Health care

When people have access to the care they need to get and stay healthy, everyone benefits. Physical and mental health provide the foundation and support for thriving families and communities. Medicaid expansion in Wyoming would provide a vital support system to thousands that currently lack this essential component of success.

I am the proud single mother of a beautiful 17-year-old daughter. Since having her at a young age, I have been the primary caregiver and sole provider for the two of us.

I come from a family of proud Wyomingites that taught me to never shy away from a hard day's work. My first job was working in, and eventually managing, fast food chains my family owned and operated here in Wyoming. I’ve always found a way to provide for my family, sometimes with second, third or even fourth jobs.

However, none of my employers have ever offered insurance, not even when I held management positions.

My work ethic has always put food on the table and kept a roof over our heads, but it hasn’t saved me from immense amounts of "mom guilt." How has my time away with those long hours affected her? Nor has it helped me wrestle with difficult decisions that come from living without health insurance. Questions like, “How long can I put off seeing a dentist about this toothache?” or, “Should I make the appointment or pay the mortgage?”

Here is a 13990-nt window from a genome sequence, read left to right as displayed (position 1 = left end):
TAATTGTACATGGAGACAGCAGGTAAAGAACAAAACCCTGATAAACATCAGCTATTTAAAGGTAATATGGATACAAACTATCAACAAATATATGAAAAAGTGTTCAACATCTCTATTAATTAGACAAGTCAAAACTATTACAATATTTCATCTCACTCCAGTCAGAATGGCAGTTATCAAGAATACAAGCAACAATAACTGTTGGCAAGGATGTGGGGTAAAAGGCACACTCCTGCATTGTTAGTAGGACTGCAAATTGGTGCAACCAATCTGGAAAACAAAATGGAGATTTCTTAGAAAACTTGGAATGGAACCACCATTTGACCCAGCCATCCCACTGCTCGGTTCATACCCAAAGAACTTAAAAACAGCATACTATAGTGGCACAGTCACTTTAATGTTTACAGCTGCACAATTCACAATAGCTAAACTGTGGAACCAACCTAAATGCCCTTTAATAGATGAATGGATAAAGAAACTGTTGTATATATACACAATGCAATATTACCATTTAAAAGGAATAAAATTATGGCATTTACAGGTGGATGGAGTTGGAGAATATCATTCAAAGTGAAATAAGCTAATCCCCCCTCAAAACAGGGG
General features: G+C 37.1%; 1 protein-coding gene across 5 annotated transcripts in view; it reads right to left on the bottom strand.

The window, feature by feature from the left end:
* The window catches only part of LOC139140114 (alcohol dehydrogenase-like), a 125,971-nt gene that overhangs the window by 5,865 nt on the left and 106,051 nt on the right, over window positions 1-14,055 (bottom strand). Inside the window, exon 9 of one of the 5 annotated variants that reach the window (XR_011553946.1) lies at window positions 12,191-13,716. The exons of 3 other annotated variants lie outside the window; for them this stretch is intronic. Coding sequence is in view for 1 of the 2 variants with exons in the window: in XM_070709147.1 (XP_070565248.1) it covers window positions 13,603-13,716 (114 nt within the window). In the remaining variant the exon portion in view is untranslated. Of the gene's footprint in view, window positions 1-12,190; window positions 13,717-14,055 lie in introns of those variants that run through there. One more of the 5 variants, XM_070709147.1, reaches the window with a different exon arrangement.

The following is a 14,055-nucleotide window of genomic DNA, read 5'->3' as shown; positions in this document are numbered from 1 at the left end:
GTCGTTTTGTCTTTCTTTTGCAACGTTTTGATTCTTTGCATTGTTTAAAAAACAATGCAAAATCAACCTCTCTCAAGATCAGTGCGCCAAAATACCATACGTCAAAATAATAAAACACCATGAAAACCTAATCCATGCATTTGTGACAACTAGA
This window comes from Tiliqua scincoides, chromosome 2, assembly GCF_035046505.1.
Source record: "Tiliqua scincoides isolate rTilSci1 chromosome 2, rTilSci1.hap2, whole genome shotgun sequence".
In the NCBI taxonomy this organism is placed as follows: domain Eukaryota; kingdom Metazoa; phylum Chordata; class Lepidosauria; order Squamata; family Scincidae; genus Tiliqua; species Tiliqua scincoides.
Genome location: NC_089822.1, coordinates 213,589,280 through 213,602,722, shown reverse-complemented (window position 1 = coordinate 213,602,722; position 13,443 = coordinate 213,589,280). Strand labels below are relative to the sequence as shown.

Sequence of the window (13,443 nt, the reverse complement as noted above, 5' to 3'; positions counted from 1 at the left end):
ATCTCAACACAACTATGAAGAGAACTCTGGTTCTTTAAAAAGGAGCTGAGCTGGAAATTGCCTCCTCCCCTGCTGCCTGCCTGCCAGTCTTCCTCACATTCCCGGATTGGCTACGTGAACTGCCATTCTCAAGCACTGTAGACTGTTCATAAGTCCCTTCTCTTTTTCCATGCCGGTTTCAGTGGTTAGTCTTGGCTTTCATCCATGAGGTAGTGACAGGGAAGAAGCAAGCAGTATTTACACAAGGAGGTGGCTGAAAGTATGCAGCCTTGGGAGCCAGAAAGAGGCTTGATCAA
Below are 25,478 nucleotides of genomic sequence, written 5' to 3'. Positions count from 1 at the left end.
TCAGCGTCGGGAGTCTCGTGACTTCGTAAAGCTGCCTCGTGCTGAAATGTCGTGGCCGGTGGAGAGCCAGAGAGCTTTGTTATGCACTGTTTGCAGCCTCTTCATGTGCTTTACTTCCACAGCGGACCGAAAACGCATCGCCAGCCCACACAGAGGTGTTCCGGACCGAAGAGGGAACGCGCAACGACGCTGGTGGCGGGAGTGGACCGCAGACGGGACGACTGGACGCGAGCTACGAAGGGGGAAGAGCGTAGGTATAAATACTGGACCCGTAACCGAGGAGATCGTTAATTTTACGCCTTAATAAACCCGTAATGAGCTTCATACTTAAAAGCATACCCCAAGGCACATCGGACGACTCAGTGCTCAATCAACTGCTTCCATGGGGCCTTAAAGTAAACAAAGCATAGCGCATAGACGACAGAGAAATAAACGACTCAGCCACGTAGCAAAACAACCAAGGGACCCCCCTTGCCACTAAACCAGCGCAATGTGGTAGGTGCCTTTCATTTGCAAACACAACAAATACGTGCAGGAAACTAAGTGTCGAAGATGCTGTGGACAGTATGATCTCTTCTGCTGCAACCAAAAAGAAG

When my daughter began experiencing serious health issues around 11 years old, I became desperate for affordable, high-quality health care.

I made slightly too much money for my daughter to qualify for Wyoming’s current Medicaid program. But that did not mean I earned enough to pay out-of-pocket costs for the endless diagnostic testing or expensive treatments for her worsening symptoms.

Children from low-income homes in Wyoming often qualify for health insurance through CHIP — even when the adults in the home cannot — but that wasn’t true for our family. Eventually I sent my daughter to live with family members in Montana where they had access to community health care clinics available to people without insurance.

We eventually received a diagnosis of anemia, and she was able to return home. We manage her condition, but it comes at a cost — a high one. And when she began experiencing her own mental health struggles in recent years, it has always been a question of what to prioritize, her physical or mental wellbeing?

My daughter will be heading off to college next year. She's worked very hard, and I’m so proud of her. But I worry about how she will manage her conditions on her own — without access to health insurance.

Having health insurance coverage as she heads off on her own would help her to develop healthy habits and a realistic knowledge of costs versus needs when it comes to her physical and mental health. She wouldn’t have to choose between her physical and mental health. I wish I could be the one to provide her that support.

But we as a state can give her that support. We have the solution. Medicaid Expansion would give her, and so many others like her, access to healthcare so they can focus on school. We can provide our children some stability and set them up for success as they go out on their own.

Mandie Simondi and her daughter live in Buffalo, Wyoming. She is the

director of Rise Wyoming, providing wraparound services and support to

families in her community.

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